Depending on your flexibility and inclination, you might like to build up to holding both legs simultaneously.
Try sitting on a mat on the floor with your back to a wall so that you can comfortably pull both heels towards you. Your legs should make a diamond. (Remember to support the knees if that feels more comfortable.) In this case, using both hands, you use the same hand as leg.
You can use either your thumb or index finger – whichever feels more comfortable and allows you to deliver the degree of pressure that feels best for you. The angle of the pressure (even if it is absolutely minimal – the merest touch) is important: ideally, pressure should be exerted directly perpendicular to the skin surface.
How much pressure?
Spleen 6 can be a very sensitive point, and may respond to the lightest touch – especially for women pre- and during menstruation. Just rest your finger on the point to start & imagine a line reaching into the point from the tip of your finger. Breathe softly & deeply into the lower abdomen as you do so. This may be enough if it’s very tender.
If the point is responsive and feels open to more, gently allow the weight of your finger, hand, arm, … to penetrate the point more deeply. Keep your imagination and your breathing engaged.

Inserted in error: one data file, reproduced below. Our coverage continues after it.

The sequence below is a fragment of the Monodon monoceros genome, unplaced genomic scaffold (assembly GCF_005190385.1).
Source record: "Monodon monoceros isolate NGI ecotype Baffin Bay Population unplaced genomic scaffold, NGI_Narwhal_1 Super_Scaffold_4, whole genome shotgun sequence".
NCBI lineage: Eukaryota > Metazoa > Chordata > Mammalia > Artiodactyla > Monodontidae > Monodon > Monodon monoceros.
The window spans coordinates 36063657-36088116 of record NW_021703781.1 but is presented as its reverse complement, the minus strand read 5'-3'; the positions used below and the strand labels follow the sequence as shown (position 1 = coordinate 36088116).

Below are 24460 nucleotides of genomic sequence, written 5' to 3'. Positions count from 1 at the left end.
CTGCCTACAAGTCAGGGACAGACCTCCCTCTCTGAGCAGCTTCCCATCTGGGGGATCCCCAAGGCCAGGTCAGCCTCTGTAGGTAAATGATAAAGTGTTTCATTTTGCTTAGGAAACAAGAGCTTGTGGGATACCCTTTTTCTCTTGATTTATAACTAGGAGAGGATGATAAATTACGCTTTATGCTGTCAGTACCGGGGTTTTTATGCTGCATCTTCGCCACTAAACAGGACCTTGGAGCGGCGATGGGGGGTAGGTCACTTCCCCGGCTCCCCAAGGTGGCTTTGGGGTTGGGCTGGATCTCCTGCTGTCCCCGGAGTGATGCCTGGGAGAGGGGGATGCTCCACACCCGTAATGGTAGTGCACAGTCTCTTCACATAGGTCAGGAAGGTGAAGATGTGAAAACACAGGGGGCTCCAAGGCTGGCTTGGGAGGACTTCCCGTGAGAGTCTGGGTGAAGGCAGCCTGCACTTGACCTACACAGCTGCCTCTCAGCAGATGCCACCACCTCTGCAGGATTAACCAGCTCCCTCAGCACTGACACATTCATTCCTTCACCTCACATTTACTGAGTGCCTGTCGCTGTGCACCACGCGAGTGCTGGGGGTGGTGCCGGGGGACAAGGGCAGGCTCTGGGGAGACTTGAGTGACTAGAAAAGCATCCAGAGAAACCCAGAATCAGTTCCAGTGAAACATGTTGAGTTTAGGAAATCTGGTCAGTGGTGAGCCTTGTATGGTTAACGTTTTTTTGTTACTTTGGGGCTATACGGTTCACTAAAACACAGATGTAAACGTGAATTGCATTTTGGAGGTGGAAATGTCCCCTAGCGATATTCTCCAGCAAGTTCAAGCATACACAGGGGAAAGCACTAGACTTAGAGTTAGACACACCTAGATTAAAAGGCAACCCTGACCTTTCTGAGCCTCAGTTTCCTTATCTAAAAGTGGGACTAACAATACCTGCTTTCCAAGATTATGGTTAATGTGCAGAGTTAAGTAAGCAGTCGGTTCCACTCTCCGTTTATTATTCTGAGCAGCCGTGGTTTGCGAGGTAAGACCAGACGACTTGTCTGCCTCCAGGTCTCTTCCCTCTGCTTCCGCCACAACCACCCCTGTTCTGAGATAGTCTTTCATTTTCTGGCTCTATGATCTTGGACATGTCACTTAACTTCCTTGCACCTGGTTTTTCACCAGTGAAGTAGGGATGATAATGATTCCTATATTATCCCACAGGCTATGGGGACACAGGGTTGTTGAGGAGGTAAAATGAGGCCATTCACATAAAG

On the other hand, you may feel nothing, and pressing more firmly won’t change that. Try holding the palm of your hand over the general area; this can be very effective even though you don’t feel it directly.
How long should you hold the point?
Some people feel immediate relief from pain and discomfort when they hold this point. You can start out by holding for 15 to 30 seconds, if that feels comfortable. Then repeat a couple of times on each leg. If you are dealing with a chronic issue, daily holding of this point can be helpful. Hold the point longer every day or so until you work up to one minute.
NOTE: Even though you are physically pressing or putting your hand to the point, the intention with which you do so is that of “holding” – the point, the line of energy and the connection with the breath.
Family members of all ages and genders can really benefit from the application of a little gentle TLC and this is an ideal point through which to deliver it.